Whisky Magazine Issue 67
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Ian Wisniewski looks at the essential decisions behind choosing washbacks
As each stage of the production process entails options that influence the character of the new make spirit, every decision is significant.While the focus tends to be on the size and shape of the stills, and perhaps the length of the fermentation process, one essential decision is the type of washbacks used for fermentation, either wooden or stainless steel.
Wooden washbacks raise the issue of what type of wood to use, larch or pine, with Oregon pine and Douglas Fir the two names used when discussing pine.
However,both names refer to the same type of tree, which grows in North America.And while both names have been used in the past, Douglas Fir has become established as the standard reference,because this is the name used by timber suppliers.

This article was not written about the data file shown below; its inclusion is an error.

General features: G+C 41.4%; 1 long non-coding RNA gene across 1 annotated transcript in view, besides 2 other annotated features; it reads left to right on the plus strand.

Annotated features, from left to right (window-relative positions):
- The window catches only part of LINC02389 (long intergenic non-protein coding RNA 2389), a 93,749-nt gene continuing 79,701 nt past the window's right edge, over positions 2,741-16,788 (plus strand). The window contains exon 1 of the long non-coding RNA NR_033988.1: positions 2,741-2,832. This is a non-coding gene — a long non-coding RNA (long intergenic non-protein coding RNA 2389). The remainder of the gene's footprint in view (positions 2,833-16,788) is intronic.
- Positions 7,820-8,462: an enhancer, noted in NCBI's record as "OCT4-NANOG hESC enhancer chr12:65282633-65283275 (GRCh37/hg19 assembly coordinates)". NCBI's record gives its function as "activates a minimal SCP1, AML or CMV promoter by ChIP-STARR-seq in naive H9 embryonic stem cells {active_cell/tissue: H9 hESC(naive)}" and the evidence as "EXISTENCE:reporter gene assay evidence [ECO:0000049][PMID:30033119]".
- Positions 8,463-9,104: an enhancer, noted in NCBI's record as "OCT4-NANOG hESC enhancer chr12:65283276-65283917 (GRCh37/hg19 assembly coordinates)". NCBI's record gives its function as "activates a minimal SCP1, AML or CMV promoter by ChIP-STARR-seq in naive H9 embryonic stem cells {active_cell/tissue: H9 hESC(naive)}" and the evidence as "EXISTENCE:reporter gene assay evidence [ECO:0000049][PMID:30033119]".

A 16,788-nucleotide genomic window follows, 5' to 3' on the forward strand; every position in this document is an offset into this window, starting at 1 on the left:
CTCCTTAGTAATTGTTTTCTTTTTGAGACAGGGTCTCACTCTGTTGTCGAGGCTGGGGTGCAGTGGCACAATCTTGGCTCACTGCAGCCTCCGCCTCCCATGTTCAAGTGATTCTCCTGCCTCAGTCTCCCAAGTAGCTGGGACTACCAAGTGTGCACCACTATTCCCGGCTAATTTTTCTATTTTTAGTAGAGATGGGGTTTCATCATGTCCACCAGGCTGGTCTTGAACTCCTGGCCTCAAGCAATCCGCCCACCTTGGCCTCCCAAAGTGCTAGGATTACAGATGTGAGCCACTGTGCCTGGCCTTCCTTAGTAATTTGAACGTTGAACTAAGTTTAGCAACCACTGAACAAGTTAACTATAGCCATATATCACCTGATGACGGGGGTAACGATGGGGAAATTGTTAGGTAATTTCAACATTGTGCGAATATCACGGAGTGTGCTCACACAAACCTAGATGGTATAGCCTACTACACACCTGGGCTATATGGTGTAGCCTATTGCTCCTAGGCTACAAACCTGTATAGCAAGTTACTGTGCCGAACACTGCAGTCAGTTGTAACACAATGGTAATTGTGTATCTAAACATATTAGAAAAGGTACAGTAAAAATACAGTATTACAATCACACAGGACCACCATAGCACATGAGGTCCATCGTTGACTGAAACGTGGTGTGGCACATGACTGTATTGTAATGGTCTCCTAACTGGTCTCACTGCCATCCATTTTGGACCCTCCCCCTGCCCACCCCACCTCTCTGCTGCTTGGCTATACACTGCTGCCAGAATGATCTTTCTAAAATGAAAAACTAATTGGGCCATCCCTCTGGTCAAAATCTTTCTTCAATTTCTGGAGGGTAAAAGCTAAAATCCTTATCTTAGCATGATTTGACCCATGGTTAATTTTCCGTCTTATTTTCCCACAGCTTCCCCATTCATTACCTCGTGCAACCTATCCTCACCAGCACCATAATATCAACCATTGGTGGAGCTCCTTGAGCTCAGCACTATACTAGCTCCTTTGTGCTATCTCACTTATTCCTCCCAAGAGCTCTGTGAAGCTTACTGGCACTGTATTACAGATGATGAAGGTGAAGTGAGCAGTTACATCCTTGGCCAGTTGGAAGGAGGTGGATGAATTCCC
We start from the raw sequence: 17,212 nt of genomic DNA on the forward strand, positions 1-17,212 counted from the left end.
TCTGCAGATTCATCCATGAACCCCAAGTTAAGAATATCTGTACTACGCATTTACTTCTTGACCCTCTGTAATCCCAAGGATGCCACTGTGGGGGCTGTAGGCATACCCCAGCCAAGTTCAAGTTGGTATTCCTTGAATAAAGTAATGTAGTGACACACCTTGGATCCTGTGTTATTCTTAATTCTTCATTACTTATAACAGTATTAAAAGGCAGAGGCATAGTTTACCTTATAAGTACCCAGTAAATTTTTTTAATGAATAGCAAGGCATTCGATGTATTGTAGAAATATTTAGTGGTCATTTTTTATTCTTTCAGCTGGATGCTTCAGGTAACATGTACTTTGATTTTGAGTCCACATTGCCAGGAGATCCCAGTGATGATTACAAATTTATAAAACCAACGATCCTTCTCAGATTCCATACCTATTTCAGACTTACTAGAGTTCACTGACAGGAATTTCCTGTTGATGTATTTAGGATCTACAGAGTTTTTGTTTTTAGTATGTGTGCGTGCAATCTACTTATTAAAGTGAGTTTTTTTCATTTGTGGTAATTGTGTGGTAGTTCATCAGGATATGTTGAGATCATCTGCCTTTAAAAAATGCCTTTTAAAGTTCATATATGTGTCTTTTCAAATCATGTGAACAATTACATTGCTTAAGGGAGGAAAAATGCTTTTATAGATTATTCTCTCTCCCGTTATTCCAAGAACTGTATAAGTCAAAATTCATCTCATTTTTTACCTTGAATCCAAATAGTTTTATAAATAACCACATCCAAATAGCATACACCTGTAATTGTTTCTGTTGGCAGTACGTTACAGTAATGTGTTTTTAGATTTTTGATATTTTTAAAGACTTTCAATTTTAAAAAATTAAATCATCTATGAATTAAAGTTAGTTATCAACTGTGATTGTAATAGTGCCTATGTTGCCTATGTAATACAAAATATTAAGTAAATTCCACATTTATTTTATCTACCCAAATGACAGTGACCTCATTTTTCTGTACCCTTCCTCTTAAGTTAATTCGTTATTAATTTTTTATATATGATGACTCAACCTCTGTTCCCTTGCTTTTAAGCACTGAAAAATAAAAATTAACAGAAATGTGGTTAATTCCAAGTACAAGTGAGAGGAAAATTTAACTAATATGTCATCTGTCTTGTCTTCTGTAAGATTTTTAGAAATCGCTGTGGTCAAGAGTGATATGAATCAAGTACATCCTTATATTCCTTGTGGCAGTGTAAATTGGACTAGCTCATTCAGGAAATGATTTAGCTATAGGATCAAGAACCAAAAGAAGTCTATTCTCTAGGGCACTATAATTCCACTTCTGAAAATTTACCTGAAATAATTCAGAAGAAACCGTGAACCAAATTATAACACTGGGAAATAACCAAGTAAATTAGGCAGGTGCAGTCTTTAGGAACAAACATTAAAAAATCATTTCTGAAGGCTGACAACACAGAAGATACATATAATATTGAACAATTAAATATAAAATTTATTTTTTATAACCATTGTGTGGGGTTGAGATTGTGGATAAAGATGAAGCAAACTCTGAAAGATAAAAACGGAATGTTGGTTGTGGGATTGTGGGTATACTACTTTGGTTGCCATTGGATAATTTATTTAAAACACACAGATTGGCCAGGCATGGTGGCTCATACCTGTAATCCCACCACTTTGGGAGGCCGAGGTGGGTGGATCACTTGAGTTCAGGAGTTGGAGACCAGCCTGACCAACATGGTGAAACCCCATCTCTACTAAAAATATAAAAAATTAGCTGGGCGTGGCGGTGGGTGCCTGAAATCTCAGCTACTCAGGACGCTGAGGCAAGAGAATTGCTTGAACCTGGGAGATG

A key difference between both types of wood is that larch has more knots, and a looser grain than pine.
“More knots in the wood means more chance of a leak, but even with knots larch is very durable.
Larch is Scottish grown,”says Ron Low, proprietor of Joseph Brown Vats of Dufftown.
Beyond the choice of wood, the size and capacity of a washback is determined by practicality, in order to streamline the production process, with one washback typically accommodating the contents of one mash tun.
Constructing a wooden washback begins with assembling planks for the base.
“I take off one eighth of an inch on each side in order to clean the planks, which gets them down to two and three quarter inches.
Then, laid out on trestles we...